|Publisher:||Amber Quill Press, LLC|
|Product dimensions:||5.25(w) x 8.00(h) x 0.36(d)|
Read an Excerpt
Many days later, Alyssa stood defiantly on the auction platform. The coarse slave robe they'd forced her to wear, instead of her softer garments, gave some protection from the fierce rays of the sun. Nothing could stop the dry heat that sucked the moisture out of everything.
As if to mock her, cold, pure water flowed in hidden channels miles below her feet–life-giving liquid her special gift detected.
Heavy chains fastened to her iron handcuffs were attached to the long fetters linking all the slaves on the platform. The skin on her wrists had been rubbed raw from the friction of metal. Her shoulders and arms ached with the weight of the bonds. At least they'd removed her leg irons before herding her onto the platform.
Two brilliant red and brown rapto-dragosaurs, each with its handler, crouched at both ends, ready to prevent escape. Alyssa's upper leg throbbed from two rows of puncture wounds where, three nights earlier, a sentry's rapto had pulled her to the ground when she'd stumbled while carrying water from a stream near the camp.
Men crowded close to the rough stage, reaching toward her and the other women captives on display. As Princess of Oceanus, she'd been protected by her people's respect for her father, King Tristan. In this place, she was a lowly slave subject to the cruel whims of anyone with the dirhems for her purchase.
Alyssa heard the guarding raptos whip their scaly tails across the wood while they hissed and growled in warning.
The chief slaver, Scarface, beat back the men, roaring, "Get yer nose-pickin' hands off the merchandise. You want to touch? Pay, first."
Some shuffled backwith a curse. Others shouted insults, but kept a wary eye on the slaver's club.
Alyssa stared over their heads, ignoring their crude comments. After days of being slapped, shoved, lashed, and forced to march in the heat of the desert, this auction was just one more horror to survive. And survive, she would–her sole purpose was to escape–to return to her land and her people.
At the recollection of the attack on Tamary and its women and children, despair welled up choking her. Had Lani and the boys reached Fernhaven safely? Had any others slipped away from the slavers? Her heart squeezed at the memory of those last chaotic moments as she'd fought with the branch until it broke. Then she'd continued to attack with her fingernails, feet, and teeth until someone had clubbed her into unconsciousness.
She shook off the memories before they could weaken her resolve.
Beside her, Carmen, barely into womanhood, was pulled out of the line and shoved to the front of the platform.
Alyssa, helpless to do anything for the young high-plains woman, looked out across the people–farmers in homespun clothes, fierce looking jungle tribesmen wearing animal skins and feathers, and other slave traders, each with his trademark whip.
While Scarface extolled the advantages and delights of possessing a female slave, Alyssa yearned for the freedom to go anywhere she chose, like the band of wandering traders across the square.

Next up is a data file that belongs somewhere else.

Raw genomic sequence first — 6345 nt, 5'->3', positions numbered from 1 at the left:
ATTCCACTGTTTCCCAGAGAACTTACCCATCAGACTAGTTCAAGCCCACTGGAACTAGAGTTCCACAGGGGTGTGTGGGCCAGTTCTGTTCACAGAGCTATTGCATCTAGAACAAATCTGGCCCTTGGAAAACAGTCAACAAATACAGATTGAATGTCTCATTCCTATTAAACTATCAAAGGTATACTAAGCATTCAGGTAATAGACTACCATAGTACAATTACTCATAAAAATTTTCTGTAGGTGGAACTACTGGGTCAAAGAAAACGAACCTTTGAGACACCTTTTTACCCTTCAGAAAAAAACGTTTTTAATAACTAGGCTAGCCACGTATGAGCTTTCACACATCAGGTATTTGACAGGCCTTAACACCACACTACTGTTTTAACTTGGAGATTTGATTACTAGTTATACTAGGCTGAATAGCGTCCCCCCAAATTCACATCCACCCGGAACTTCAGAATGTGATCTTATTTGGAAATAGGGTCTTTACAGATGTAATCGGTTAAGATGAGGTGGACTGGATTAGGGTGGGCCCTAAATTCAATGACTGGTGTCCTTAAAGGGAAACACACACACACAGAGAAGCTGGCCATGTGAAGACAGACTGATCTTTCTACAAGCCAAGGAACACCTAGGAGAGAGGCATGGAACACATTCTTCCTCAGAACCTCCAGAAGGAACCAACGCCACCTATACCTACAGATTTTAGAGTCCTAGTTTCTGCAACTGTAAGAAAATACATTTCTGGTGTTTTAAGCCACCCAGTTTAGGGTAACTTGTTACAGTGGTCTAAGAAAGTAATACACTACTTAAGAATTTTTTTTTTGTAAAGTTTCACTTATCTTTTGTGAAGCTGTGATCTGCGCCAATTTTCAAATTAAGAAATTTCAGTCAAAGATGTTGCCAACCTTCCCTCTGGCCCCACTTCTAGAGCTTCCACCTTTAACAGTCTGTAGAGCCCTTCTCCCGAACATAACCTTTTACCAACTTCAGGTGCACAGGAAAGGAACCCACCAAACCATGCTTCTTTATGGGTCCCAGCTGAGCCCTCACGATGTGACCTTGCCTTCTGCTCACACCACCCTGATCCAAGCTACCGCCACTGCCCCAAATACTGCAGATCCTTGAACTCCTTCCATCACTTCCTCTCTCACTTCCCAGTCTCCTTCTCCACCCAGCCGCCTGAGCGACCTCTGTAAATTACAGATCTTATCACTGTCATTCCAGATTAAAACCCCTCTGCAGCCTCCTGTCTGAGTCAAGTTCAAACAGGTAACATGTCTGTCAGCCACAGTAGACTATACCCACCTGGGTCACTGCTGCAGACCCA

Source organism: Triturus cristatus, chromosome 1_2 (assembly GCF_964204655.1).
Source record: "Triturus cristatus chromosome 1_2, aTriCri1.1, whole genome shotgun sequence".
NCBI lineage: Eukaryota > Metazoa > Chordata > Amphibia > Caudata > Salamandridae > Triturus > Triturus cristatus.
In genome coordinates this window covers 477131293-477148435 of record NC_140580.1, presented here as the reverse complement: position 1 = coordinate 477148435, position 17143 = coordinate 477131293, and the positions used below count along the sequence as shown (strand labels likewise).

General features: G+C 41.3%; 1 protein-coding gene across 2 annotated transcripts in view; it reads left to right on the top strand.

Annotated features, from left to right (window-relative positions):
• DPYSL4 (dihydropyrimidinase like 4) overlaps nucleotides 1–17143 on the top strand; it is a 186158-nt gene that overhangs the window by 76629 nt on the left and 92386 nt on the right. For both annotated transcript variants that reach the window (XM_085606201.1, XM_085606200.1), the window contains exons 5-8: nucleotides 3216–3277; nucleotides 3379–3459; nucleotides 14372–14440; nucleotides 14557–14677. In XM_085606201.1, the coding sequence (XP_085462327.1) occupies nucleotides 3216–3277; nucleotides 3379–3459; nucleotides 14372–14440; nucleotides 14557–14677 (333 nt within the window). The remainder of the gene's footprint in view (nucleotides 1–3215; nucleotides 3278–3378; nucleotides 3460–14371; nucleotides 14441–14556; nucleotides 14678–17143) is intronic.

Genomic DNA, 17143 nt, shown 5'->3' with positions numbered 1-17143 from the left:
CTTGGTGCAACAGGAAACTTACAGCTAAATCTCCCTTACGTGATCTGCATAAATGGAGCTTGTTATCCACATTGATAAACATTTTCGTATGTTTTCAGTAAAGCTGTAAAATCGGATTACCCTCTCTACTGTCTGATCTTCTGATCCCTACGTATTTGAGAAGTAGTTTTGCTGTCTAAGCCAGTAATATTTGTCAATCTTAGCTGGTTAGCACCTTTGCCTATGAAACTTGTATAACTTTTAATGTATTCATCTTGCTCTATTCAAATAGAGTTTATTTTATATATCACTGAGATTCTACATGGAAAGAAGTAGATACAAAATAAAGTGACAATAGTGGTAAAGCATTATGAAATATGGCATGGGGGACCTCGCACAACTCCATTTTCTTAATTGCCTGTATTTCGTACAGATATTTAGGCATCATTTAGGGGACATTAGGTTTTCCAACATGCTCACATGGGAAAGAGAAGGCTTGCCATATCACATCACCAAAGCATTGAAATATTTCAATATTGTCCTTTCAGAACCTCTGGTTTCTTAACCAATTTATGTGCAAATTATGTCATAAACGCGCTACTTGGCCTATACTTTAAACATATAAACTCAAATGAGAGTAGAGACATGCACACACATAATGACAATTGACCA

There, men, women, and children wearing clothing woven and dyed in bright colors and ornamented with rich embroidery, had tethered their horse-drawn house wagons in a section away from the slave market. After sweeping the paving blocks around their space, they'd spread bright rugs and heaped them with merchandise.
The industrious group had made their part of the ancient square clean and inviting to potential customers.
Closer to where she stood, horse and cattle dung baked in the sun. The odors of rotten food and the sharp sweat of unbathed men, with its undertone of sexual arousal, battered at her senses.
She'd grown up at the edge of the Great Ocean, had played on its surface, dove into its cool, welcoming depths, and had tasted the sweet winds born in distant places on the planet, Traber. Places she'd yearned to see–but not in chains.
My dream has become a waking nightmare, she thought bleakly. Like Carmen, she was a prisoner of ruthless men and soon to be sold into slavery.
To distract herself from the helpless anger she felt as the bids for Carmen rose, Alyssa once more looked out across the crowd to the eastern gate. Its massive, brassbound, wooden plank doors stood open, a silent promise of freedom.
At that moment, a desert rider, all in black, his face, except for his eyes, hidden by a lisam rode past those doors and across the square. His mount's coat, black as precious mother-of-the-deep shell, shimmered in the sun.
Halting near one of the traders, he dismounted with fluid ease and gestured to an older boy to hold the reins, passing a coin to him that brought a wide smile.
He strolled past the displays, quickly choosing dried fruits, spices, and tea. His every movement showed a quiet confidence.
After securing his purchases in woven saddle bags draped on both sides of the unusual padded flat saddle, he looked in the direction of the slave market.
Alyssa's heart skipped.
She heard the bidding on Carmen continue, but her attention was on the fascinating man. Would he come to Carmen's rescue–or hers?
Copyright © 2004 by Barbara Clark.